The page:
There is a solemn beauty to the city, however, even in the midst of the melancholy. I share some of my favorite photos here.

For those who would like to read more of the history of Berlin, this 1963 speech by President John F. Kennedy is a powerful denunciation of the communist occupation. When you visit Berlin, you understand this speech much more.

What do you think? Have you been to Berlin? What was your impression? Do you think that East and West Berlin will ever truly integrate? What kind of impact do you think a history like this would have on a culture?

I would love to hear your thoughts. Thank you for reading!

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This has to be one of my favorite photos from the whole trip! I snapped this shot at a metro stop.

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A watchtower over Checkpoint Charlie

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The view from our hotel. You can see the Soviet TV Tower in East Berlin and the tall hotel in West Berlin. The hotel staff told us this was done intentionally by West Berlin to show their strength and contrast.

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An old car in East Berlin

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A powerful holocaust memorial

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A pretzel seller

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Berlin Cathedral

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Chairs in an historic East Berlin Cafe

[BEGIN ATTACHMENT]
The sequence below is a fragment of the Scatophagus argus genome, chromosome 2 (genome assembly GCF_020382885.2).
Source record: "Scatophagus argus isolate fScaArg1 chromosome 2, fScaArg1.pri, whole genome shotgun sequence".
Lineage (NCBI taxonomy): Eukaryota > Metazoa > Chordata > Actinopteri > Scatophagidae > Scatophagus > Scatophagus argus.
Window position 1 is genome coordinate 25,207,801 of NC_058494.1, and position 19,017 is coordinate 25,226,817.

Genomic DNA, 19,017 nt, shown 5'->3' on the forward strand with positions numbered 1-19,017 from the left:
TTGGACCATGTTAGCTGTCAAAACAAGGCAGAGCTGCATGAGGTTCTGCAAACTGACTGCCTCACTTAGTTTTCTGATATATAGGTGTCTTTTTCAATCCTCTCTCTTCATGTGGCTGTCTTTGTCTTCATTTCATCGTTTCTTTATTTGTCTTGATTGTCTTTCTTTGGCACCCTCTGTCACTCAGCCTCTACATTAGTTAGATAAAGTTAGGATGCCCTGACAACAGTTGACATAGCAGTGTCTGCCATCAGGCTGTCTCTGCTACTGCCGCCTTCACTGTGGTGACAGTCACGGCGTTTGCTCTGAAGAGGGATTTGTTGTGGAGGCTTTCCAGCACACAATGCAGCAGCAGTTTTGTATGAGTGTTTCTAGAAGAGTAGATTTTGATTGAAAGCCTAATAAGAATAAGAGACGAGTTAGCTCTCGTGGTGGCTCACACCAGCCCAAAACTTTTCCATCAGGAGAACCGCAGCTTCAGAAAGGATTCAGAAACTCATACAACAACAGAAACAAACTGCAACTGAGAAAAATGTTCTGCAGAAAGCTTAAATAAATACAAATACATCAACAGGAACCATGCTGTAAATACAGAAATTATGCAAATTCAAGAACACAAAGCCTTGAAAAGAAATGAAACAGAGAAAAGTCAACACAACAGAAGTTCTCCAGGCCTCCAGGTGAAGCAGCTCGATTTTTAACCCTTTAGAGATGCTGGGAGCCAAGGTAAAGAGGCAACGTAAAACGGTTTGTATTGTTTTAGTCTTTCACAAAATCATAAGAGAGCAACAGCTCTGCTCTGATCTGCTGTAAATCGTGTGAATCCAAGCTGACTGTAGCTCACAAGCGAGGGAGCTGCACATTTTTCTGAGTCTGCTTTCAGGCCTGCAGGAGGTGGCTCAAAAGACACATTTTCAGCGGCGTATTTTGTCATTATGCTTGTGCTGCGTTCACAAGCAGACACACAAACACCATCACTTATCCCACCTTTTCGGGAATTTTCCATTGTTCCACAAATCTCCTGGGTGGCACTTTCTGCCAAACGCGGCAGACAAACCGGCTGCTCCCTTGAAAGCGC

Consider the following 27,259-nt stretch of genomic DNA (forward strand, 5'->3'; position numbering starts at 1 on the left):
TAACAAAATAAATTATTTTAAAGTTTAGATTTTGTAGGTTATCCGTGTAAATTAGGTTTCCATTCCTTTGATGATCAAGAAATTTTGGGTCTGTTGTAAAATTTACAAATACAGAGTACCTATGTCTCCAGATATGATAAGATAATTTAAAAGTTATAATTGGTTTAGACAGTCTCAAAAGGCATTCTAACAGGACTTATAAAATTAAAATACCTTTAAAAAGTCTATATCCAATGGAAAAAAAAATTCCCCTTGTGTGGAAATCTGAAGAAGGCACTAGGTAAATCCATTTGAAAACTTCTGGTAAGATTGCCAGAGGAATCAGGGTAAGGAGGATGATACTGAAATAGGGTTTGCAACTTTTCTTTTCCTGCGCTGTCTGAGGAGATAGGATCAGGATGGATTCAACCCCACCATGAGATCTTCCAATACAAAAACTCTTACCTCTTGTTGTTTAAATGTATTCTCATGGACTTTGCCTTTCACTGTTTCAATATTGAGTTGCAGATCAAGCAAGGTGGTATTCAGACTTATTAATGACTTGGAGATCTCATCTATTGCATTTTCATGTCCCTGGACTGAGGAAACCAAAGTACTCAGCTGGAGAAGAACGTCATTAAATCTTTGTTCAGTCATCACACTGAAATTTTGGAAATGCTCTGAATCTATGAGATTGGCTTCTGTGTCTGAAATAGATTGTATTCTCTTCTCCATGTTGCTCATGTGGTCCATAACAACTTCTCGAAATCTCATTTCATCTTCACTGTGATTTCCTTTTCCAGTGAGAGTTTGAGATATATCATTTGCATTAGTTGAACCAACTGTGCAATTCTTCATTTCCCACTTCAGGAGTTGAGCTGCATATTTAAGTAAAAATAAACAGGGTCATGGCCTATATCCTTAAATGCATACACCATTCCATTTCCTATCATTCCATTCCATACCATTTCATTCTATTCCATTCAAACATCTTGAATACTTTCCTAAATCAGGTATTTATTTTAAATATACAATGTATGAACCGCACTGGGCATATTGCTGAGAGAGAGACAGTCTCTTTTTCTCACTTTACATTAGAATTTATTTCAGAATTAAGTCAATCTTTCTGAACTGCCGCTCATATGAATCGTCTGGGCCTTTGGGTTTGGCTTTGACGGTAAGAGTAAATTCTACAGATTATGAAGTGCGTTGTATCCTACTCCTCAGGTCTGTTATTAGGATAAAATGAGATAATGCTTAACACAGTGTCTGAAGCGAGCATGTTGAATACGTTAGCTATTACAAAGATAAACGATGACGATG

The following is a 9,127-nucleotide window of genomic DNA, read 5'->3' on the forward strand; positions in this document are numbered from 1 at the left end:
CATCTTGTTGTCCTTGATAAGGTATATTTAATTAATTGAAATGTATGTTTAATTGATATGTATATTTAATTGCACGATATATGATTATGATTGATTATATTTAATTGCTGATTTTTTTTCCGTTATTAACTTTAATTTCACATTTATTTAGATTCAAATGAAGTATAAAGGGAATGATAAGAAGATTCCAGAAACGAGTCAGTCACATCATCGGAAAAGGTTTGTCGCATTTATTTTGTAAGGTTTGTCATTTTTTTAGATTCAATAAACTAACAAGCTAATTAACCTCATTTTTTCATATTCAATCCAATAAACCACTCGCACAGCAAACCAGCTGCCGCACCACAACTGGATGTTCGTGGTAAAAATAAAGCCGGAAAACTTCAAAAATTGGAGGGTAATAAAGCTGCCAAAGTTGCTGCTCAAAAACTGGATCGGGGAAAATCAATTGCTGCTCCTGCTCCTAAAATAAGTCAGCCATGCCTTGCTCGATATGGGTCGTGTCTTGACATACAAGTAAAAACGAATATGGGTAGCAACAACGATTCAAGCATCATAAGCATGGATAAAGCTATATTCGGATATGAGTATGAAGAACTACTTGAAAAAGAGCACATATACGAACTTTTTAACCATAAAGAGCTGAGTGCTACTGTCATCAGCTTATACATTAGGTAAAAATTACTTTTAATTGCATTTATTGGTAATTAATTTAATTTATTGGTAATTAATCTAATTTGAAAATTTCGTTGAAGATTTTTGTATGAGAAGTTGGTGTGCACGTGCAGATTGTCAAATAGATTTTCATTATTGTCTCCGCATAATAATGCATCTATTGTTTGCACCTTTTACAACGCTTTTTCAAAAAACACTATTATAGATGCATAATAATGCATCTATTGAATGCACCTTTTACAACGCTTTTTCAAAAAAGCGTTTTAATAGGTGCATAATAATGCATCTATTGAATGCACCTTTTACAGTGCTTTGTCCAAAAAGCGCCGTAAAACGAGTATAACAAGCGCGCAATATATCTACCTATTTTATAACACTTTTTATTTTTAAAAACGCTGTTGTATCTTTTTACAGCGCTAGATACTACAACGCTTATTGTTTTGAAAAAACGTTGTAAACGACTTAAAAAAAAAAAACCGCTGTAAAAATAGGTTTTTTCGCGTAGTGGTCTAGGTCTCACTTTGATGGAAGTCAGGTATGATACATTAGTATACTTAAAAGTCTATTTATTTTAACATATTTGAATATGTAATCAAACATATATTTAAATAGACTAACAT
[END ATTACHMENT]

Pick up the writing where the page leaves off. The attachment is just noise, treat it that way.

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You can see the bullet holes in the old buildings

 

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Checkpoint Charlie now

 

 

 

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Filed under Culture, Economy, History, International, Photography, Photos, Politcs, Privatization, Role of Government, social pressures, Stereotypes, Terrorism, travel, Uncategorized, violence, War

Make new friends, but keep the old: The Champs-Elysees

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Arc de Triumphe – Paris, France

There is an article in the New York Times this week about the Champs-Elysees and since, as you will read on Friday, Paris was my very favorite city on our European tour, I felt that I had to write a little bit about this article here.

The article discusses concerns that the Champs-Elysees is becoming too commercialized and mainstream and losing the Parisian joie-de-vivre that defines French culture.

We visited Paris last week and it was love at first sight. Our first tourist destination was the Arc de Triumphe and the Champs Elysees. We walked the entire length of the boulevard and were mesmerized by the luxurious shops and cafes.